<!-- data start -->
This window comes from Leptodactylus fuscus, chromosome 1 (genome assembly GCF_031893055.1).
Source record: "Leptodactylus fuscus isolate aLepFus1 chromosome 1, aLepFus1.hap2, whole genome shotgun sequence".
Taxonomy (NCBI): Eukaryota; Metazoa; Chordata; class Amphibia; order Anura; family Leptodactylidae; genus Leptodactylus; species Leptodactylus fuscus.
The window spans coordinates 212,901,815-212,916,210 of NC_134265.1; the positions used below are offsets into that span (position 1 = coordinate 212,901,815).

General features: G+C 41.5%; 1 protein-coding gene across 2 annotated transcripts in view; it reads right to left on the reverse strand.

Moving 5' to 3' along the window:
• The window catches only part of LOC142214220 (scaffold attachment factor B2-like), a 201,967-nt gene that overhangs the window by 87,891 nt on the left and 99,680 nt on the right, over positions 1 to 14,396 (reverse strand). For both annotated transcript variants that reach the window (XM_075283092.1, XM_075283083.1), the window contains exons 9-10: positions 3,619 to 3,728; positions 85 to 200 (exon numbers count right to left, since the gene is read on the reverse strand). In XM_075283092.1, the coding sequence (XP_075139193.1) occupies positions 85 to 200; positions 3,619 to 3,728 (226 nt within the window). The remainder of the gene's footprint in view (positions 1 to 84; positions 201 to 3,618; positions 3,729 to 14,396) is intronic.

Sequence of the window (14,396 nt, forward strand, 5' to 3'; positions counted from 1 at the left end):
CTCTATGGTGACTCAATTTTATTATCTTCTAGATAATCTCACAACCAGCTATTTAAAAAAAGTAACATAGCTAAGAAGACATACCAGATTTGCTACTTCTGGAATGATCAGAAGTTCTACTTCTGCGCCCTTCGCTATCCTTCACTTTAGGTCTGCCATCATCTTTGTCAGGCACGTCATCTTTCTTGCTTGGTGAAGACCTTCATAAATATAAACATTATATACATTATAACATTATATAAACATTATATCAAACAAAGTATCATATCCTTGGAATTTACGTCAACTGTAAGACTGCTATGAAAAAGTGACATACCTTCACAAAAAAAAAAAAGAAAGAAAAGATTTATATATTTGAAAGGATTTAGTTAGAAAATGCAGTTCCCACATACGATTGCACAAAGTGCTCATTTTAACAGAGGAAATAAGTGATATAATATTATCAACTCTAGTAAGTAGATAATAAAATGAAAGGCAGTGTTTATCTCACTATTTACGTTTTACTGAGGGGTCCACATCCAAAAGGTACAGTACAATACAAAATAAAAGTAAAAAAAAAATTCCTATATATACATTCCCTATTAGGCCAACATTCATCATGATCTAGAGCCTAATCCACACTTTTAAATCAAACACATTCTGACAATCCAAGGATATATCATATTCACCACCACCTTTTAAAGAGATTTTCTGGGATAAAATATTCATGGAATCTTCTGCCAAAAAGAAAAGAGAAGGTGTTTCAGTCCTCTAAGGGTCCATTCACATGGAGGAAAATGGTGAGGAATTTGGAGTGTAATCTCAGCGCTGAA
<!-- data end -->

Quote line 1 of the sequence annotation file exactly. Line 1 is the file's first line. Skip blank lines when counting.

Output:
This window comes from Leptodactylus fuscus, chromosome 1 (genome assembly GCF_031893055.1).